'The fact that no general meeting of the company was held was, in the circumstances no defence to the charge of not complying with the requirements of Section 32. A person charged with an offence could not rely on his own default as an answer to the charge.'

The contention by the learned Counsel on the other side is that the ruling has not application as it is with reference to the provisions of Section 32 of the Old Act of 1913. The corresponding sections under the new Act having been substantially altered and that it is also distinguishable on facts.

3. Before proceeding to examine the arguments on either side some facts regarding which there is no controversy may briefly be stated.

It is admitted that the company 'Messrs. Techniplant Private Limited' was registered as a private company on 5-2-1958. It consisted of the three accused-respondents as directors and shareholders, the 4th respondent being the Secretary of the Company. The 1st respondent was the Managing Director but within two months of the registration and formation of the company he was made to resign and he was succeeded by the 2nd respondent. Then there were disputes between respondent No. 1 on one side and the other respondents on the other. The 1st respondent got the books of the company sealed with the help of police. There was an application in the High Court also and finally the company went into liquidation. A separate charge-sheet was filed against the Directors for contravening the provisions of Section 166 of the Companies Act, 1956 by not holding a general body meeting within 18 months from the date of its incorporation. It was pleaded therein that the meeting could not be held for reasons beyond the control of the accused as an application under Sections 397 and 398 of the Companies Act for winding up the company itself was filed in the High Court on 18-12-1958 i.e., within the time-limit. The trial Court found the accused guilty but on appeal the sentences were set aside on the ground that there was no wilful default in non-complying with the said provisions.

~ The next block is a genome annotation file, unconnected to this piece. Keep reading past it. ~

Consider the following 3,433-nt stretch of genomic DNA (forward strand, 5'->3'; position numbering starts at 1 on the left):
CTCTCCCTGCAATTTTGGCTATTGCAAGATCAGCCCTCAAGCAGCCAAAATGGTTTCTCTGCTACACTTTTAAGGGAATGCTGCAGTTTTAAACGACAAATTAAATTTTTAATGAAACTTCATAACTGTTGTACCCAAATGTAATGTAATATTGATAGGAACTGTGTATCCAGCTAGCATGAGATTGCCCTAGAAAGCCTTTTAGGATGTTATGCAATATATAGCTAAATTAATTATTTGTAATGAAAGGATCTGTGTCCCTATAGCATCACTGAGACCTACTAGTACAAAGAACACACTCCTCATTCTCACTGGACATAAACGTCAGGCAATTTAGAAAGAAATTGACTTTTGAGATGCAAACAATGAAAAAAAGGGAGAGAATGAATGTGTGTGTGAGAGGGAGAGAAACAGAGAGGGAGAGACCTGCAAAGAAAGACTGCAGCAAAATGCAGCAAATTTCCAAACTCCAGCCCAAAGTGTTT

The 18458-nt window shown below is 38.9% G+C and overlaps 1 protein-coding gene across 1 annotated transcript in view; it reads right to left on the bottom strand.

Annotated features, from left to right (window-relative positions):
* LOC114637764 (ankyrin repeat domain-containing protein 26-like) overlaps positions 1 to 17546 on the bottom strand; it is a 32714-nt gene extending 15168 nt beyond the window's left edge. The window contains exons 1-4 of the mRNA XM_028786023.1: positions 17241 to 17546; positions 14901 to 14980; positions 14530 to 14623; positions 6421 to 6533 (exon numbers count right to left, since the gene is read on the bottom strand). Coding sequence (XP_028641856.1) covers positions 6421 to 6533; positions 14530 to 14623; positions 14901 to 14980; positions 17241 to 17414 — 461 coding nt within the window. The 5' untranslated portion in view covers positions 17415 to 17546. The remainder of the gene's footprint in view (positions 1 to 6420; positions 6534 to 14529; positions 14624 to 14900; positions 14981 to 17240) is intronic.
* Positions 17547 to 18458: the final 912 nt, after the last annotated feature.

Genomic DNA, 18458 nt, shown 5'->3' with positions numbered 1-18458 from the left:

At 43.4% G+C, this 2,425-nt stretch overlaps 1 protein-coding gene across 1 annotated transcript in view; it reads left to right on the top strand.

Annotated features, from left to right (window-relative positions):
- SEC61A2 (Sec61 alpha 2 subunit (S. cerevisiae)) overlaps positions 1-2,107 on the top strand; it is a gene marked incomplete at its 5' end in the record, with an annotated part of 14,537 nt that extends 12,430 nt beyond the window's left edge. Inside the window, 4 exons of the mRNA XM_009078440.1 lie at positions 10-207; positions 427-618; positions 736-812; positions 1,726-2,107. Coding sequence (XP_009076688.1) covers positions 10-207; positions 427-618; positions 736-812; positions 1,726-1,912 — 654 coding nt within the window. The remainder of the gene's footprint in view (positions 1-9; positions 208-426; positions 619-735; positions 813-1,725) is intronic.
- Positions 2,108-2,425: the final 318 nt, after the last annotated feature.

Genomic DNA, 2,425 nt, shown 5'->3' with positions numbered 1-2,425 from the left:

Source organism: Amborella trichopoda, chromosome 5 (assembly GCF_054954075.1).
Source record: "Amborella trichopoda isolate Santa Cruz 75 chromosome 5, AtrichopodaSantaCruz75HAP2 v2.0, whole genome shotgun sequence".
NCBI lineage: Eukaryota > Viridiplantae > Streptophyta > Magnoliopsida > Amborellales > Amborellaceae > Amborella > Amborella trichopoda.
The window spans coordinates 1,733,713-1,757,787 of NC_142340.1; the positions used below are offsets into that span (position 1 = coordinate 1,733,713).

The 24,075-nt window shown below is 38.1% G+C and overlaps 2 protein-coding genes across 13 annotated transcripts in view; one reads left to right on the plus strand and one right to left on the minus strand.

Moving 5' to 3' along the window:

In this context, it has to be determined whether the respondents could be held guilty for contravening the provisions of Section 210(5) of the Companies Act viz., for not placing before the company balance sheet and profit and loss account at its annual genera! meeting.

4. Section 210(5) of the Companies Act, hereinafter called the Act, provides that:

'(1) At every annual general meeting of a company held in pursuance of Section 166, the Board of Directors of the company shall lay before the Company

(a) a balance sheet as at the end of the period specified ,in Sub-section (3); and

(b) a profit and loss account for that period. Sub-section (5) lays down that:

'If any person, being a director of a company, fails to take all reasonable steps to comply with the provisions of this section, he shall, in respect of each offence, be punishable with imprisonment for a term which may extend to six months or with fine which may extend to one thousand rupees, or with both:

Provided that in any proceedings against a person in respect of an offence under this section, it shall be a defence to prove that a competent and reliable person was charged with the duty of seeing that the provisions of this section were complied with and was in a position to discharge that duty;

Provided further that no person shall be sentenced to imprisonment for any such offence unless it was committed wilfully.'